Agents of SHIELD: “Parting Shot” Recap and Review

“Parting Shot” – The Recap

I was pleasantly surprised by this week’s episode of Agents of SHIELD, “Parting Shot.” As far as spy stories go, it was a pretty standard one: American spies in Siberia must work without the assistance of their agency to win the day.

In terms of the ongoing plot of the show, Morse and Hunter have tailed Gideon Malick and Anton Petrov to Siberia where plans for the Russian Inhumans sanctuary are discussed. Unfortunately for Malick and Petrov, the Russian Prime Minister Dimitri Olshenko doesn’t support Russia’s involvement in the Inhuman sanctuary. Prime Minister Olshenko’s reluctance to build and oversee the sanctuary upsets an opposition member of Russia’s Federal Assembly. This opposition member, General Androvich, is an Inhuman as well as a Russian minister and has the superhuman ability to project a sentient shadow composed of darkforce, or Zero Matter depending on what century you’re in. The team fights valiantly against Petrov and Malick’s forces, and is able to both defend Olshenko from being the victim of a coup d’état and eliminate Androvich.

Unfortunately, Morse and Hunter are taken captive at the close of the mission, Hunter for killing Petrov to protect Olshenko and Morse for killing Androvich. In classic film noir style, “Parting Shot” opens on Morse and Hunter being interrogated after their capture, the audience being filled in piecemeal on how the two got into their predicament.

Parting Shot
Director Coulson shares a “Parting Shot” with outgoing SHIELD agents Morse and Hunter

After extensive interrogation by the Russian authorities and Interpol during which the agencies attempt to coerce Morse and Hunter into admitting that they were working for SHIELD, the pair are eventually released by the Russians. Alas, their release comes at a hefty price. In order to keep the revival of SHIELD secret, Morse and Hunter must personally take the blame for the deaths of the Petrov and Olshenko. Their covers blown, Hunter and Morse will never be able to work as field agents in SHIELD again. Rather than take desk jobs, the pair decide to leave SHIELD altogether.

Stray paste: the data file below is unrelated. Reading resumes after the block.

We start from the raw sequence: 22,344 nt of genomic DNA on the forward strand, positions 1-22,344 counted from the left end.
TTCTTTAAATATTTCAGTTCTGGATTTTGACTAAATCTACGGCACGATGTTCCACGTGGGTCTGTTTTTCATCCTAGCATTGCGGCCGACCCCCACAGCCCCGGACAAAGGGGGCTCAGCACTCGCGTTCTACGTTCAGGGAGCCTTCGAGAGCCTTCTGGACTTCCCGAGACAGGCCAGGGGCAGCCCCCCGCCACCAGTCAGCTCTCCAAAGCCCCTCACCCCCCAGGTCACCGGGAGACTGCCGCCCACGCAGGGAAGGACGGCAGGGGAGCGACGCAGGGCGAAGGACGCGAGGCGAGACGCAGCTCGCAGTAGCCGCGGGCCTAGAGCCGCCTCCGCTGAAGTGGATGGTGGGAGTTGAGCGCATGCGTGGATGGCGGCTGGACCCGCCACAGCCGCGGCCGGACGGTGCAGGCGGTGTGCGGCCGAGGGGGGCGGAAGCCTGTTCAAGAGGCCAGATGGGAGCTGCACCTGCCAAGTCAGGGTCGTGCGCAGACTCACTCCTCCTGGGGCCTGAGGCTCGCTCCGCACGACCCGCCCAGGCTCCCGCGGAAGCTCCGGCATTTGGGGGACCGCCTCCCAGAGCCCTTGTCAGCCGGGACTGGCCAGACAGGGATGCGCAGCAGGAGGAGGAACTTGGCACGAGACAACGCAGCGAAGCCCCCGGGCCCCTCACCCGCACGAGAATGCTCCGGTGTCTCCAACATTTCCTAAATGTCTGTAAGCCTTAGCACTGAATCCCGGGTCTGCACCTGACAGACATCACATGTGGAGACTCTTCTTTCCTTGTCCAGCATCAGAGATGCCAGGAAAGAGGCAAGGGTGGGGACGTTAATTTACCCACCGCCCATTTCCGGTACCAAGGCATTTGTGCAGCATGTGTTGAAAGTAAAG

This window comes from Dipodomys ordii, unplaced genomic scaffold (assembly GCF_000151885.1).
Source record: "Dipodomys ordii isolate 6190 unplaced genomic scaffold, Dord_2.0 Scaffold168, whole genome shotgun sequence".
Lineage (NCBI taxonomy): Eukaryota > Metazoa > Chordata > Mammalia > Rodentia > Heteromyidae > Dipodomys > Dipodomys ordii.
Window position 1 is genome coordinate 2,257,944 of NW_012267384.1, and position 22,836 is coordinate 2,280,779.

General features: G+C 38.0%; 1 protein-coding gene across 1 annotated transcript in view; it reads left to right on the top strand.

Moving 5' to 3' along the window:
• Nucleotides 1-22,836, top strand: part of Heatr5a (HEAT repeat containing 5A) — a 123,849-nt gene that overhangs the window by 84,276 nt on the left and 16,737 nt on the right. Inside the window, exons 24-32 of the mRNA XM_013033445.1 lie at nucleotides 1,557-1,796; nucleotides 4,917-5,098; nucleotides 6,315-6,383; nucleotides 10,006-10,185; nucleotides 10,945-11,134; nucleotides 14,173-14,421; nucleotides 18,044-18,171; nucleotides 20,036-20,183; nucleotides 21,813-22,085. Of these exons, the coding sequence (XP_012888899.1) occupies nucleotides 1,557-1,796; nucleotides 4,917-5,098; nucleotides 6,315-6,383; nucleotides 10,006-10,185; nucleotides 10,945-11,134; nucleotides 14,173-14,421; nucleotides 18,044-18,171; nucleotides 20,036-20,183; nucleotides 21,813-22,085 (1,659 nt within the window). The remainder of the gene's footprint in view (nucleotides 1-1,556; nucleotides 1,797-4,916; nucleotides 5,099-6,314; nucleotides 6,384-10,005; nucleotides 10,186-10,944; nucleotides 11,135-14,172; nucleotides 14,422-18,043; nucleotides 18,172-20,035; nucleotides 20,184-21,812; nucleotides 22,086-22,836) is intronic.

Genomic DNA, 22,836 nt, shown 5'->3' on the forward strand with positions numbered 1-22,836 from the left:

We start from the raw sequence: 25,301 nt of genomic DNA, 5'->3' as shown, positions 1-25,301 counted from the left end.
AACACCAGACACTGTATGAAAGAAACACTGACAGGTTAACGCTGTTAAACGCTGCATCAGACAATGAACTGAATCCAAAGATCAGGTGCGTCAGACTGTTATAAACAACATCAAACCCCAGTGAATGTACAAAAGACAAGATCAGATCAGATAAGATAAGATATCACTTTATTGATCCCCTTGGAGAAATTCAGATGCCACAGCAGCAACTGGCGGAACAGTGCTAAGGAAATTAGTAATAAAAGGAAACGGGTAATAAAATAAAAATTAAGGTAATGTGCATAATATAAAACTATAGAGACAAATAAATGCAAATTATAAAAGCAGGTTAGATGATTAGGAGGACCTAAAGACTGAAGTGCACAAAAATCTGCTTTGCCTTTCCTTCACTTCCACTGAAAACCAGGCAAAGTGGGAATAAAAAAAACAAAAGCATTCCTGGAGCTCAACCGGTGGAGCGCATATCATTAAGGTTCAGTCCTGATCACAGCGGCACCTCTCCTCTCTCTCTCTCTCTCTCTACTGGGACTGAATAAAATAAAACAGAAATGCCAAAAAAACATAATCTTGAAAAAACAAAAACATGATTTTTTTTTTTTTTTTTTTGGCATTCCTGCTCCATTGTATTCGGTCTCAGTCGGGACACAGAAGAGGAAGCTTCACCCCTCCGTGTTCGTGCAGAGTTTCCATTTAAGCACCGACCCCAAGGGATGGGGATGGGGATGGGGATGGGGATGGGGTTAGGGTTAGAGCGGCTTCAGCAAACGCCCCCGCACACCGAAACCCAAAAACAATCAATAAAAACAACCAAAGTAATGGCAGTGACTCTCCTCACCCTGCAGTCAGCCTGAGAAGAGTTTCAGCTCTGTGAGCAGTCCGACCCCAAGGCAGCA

Morse and Hunter’s departure leads to an emotionally overblown final scene in which Coulson, Daisy, May, Fitz, Simmons, and Mac all buy Morse, Hunter, and themselves shots. They don’t drink these shots together though, they drink them from separate parts of the bar utilizing the long distance cheers in what Morse identifies as the “spy’s goodbye.”

"Parting Shot"
A teary-eyed Mac will miss Mockingbird most of all

“Parting Shot” – My Critique

The thing that makes “Parting Shot” stand out more than other episodes this season is that it featured some out-and-out espionage. Although any permutation of the Marvel universe should involve super-powers and super-powered people, a show about the people who work for Marvel’s foremost spy agency should involve super-spies doing the things super-spies do. “Parting Shot” was an example of what Agents of SHIELD should try to be consistently. This show’s concept works best when it’s about a tightly-knit group of super-spies outfoxing members of a global terrorist organization. That this particular group of super-spies is named SHIELD and that the terrorist organization they fight is named Hydra shouldn’t mean that the show should feel like a knock-off of The Avengers or a lead-up to Inhumans. It’s a show about super-spies, some of them with super-powers, so I’m interested in seeing a super spy show, and though I’m happy Agents of SHIELD is set in the MCU–in fact I want there to be more Marvel properties on the show–, I don’t want that to be the show’s single defining trait. Only time will tell how the departure of two members of the team will affect the show, but let’s hope that Mockingbird’s departure could mean we’ll see the introduction of another Marvel property.

Michael Bedford
Michael Bedford
Under intense scrutiny by the Temporal Authorities, I was coerced into actualizing my capsule in this causality loop. Through no fault of my own, I am marooned on this dangerous yet lovely level-four civilization. Stranded here, I have spent most of my time learning what I can of the social norms and oddities of the Terran species, including how to properly use the term "Hipster" and how to perform a "perfect pour." Under the assumed name of "Michael Bedford," I have completed BA's with specialized honours in both theatre studies and philosophy, and am currently saving up for enough galactic credits to buy a new--or suitably used--temporal contextualizer ... for a friend.